Have you ever heard the saying, so close yet so far?
Well, that’s how we’re all feeling about the Malaysian General Elections now, aren’t we?
So Close Yet So Far
In light of the first ever hung parliament in Malaysian history (19 November 2022), coalitions were expected to submit their official alliances by Monday (21 November) 2pm.
However, despite the original claims of already forming alliances by the two leading parties in the elections, neither party has successfully submitted their arrangement for the new government.
As such, the King of Malaysia has extended the Monday 2pm deadline by 24 hours to Tuesday 2pm.
Forming a Government
Anwar Ibrahim’s Pakatan Harapan (PH) and Muhyiddin Yassin’s Perikatan Nasional (PN), with 82 and 79 seats respectively, need the support from Barisan Nasional (BN) parliamentarians to achieve the simple majority in the 222-seat legislature.
However, UMNO’s BN was divided on the issue.
BN’s leader wants to commit its party’s 30 Minister of Parliaments (MPs) to PH.
On the opposite side of the chasm, about 20 BN MPs want to join PN, with some prominent figures in the party believing that they should stay in the opposition. Some have even threatened to resign if they joined PH.
Just as we thought we could finally see a government surfacing, the signs have sunk back down.
After the casting of the votes, while there was a winning party with the most seats, there was no government formed. This was the first time in the nation’s history that there was a hung parliament.
Wait, what? How?
First, let’s understand how the system works.
As we all know, the number of votes is proportional to the number of seats won: more votes equals more seats in parliament. Simple, right?
Next, we have to comprehend how a government is formed.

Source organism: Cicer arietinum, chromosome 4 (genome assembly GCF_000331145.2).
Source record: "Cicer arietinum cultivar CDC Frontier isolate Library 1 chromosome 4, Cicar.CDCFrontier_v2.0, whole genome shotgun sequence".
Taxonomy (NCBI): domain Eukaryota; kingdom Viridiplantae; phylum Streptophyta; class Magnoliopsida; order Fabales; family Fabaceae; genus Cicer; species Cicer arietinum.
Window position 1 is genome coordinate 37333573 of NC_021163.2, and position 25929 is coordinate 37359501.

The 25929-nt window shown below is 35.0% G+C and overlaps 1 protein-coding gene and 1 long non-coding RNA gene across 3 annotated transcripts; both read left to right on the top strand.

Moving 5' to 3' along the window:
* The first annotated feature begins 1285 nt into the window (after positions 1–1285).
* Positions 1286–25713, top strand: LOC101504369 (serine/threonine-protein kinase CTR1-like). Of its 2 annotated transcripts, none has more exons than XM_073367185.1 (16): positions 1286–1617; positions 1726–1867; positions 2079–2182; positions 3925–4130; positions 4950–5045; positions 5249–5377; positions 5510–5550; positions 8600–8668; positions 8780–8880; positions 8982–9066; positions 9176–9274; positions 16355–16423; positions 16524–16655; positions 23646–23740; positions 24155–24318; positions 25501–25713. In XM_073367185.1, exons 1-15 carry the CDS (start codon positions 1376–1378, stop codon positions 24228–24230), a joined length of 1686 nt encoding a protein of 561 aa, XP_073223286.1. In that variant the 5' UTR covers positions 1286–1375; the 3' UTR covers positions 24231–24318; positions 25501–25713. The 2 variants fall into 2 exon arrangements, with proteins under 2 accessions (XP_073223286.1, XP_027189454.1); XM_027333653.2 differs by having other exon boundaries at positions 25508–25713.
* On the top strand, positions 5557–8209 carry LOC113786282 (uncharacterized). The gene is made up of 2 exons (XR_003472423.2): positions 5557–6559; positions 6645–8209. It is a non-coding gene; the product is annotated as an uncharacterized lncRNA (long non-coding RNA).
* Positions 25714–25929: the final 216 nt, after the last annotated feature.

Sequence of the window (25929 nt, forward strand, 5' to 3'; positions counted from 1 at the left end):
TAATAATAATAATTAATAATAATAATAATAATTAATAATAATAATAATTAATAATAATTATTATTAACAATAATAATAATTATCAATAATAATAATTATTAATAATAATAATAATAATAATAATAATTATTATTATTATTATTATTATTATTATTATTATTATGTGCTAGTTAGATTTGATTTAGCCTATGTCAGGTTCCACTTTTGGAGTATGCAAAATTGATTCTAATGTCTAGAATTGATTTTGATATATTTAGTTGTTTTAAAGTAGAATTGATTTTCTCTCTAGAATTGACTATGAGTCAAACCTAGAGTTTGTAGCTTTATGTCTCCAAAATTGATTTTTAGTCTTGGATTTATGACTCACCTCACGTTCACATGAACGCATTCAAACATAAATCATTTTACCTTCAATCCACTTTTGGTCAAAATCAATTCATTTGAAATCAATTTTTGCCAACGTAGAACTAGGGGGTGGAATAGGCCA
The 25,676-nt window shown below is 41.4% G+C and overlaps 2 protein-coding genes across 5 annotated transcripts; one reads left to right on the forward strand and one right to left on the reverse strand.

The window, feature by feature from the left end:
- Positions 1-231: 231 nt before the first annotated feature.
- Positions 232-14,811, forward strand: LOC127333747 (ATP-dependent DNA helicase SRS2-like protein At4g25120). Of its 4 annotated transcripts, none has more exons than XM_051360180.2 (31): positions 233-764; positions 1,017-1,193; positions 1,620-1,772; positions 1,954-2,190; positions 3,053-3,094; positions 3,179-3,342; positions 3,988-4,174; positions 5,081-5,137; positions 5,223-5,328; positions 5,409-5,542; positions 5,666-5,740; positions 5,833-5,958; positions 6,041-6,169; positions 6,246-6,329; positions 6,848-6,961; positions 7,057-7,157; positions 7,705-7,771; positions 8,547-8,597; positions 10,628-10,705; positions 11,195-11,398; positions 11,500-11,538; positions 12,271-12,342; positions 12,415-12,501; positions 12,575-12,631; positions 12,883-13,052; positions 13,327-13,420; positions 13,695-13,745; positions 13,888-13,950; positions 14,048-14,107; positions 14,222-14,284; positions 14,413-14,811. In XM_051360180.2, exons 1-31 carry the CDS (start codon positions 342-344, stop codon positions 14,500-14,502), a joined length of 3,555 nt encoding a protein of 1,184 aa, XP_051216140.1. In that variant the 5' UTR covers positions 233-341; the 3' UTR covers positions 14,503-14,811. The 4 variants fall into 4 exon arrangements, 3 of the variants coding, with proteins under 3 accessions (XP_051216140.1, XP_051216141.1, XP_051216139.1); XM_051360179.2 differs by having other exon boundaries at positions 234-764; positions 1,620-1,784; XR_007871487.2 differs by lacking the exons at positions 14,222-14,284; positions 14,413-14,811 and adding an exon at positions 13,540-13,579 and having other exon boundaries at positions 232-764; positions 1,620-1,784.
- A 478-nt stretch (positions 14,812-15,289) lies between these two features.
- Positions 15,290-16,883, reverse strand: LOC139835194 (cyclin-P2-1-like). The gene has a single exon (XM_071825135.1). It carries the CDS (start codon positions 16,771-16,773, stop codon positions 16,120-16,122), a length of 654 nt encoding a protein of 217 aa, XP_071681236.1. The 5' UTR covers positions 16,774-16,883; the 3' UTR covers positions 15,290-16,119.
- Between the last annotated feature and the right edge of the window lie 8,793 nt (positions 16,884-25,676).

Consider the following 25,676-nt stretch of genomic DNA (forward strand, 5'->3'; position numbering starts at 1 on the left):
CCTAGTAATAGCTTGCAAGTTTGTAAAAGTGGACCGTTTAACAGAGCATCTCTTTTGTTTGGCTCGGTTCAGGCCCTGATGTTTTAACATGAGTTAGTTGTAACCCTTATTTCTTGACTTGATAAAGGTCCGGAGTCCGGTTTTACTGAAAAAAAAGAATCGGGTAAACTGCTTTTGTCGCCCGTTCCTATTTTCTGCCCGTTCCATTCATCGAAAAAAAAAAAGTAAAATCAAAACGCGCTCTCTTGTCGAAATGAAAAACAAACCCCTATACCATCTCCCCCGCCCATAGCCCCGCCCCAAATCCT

The government is not formed by the party with the most seats. It is formed by the party with the majority of the seat. In other words, a party has to have not only the most number of seats, but also more than half of the seats, in order to form the government.
In Malaysia’s case, the dominating party, Pakatan Harapan (PH) coalition secured 82 seats in the 222-member parliament. It secured the most seats, but not the majority. Simply put, it checks only one of the two boxes required.
So, what now?
In this case, since there is no government formed, we refer to the scenario as having a “hung parliament”.
When this happens, parties can band together and form alliances. Through this, they form larger bodies and their seats are combined. This would allow parties to check the second box in forming a government.
What if no alliances are formed?
If none of the parties give in, a snap election will be held, which means that an election will be held again amongst the continuing parties, so as to have a better gauge of representation.
Looking at the current situation, we might be expecting a snap election.
Until then, let’s just enjoy the K-drama of an election that our neighbours are going through.
If this is still confusing, watch this to the end and you should understand completely:
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